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September Builder Confidence Hits High for Year

The index gauging builders’ attitudes hit 68 this month. Readings above 50 are considered positive territory, and they’ve been in the mid- to upper 60s since May.

WASHINGTON – Builder confidence in the market for newly built single-family homes rose one point to 68 in September from an upwardly revised August reading of 67, according to the latest National Association of Home Builders/Wells Fargo Housing Market Index (HMI). Any reading above 50 is considered positive territory, and sentiment levels have held in the mid- to upper 60s since May.

“Low interest rates and solid demand continue to fuel builders’ sentiments even as they continue to grapple with ongoing supply-side challenges that hinder housing affordability, including a shortage of lots and labor,” says National Association of Home Builders (NAHB) Chairman Greg Ugalde.

“Solid household formations and attractive mortgage rates are contributing to a positive builder outlook,” adds NAHB Chief Economist Robert Dietz. “However, builders are expressing growing concerns regarding uncertainty stemming from the trade dispute with China. NAHB’s Home Building Geography Index indicates that the slowdown in the manufacturing sector is holding back home construction in some parts of the nation, although there is growth in rural and exurban areas.”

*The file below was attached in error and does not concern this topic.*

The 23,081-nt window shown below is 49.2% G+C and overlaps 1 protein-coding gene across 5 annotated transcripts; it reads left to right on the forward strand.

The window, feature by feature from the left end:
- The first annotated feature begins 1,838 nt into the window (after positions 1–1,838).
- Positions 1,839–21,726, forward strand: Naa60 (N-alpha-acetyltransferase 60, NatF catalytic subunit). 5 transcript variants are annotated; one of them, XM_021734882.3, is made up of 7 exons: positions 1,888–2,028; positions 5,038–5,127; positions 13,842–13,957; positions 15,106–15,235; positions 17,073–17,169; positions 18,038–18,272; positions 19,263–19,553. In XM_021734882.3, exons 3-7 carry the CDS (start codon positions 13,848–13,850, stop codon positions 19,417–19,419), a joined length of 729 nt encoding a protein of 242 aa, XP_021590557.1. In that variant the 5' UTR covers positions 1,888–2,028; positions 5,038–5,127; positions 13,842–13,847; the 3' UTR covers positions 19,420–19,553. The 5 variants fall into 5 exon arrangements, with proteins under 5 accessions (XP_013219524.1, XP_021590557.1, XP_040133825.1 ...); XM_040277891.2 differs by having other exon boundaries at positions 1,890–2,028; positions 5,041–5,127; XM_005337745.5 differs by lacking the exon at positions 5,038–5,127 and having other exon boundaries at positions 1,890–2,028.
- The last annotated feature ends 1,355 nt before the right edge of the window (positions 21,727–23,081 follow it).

The HMI index gauging current sales conditions increased two points to 75 and the component measuring traffic of prospective buyers held steady at 50. The measure charting sales expectations in the next six months fell one point to 70.

Looking at the three-month moving averages for regional HMI scores, the Northeast posted a two-point gain to 59, the West was up two points to 75, and the South moved one point higher to 70. The Midwest was unchanged at 57.

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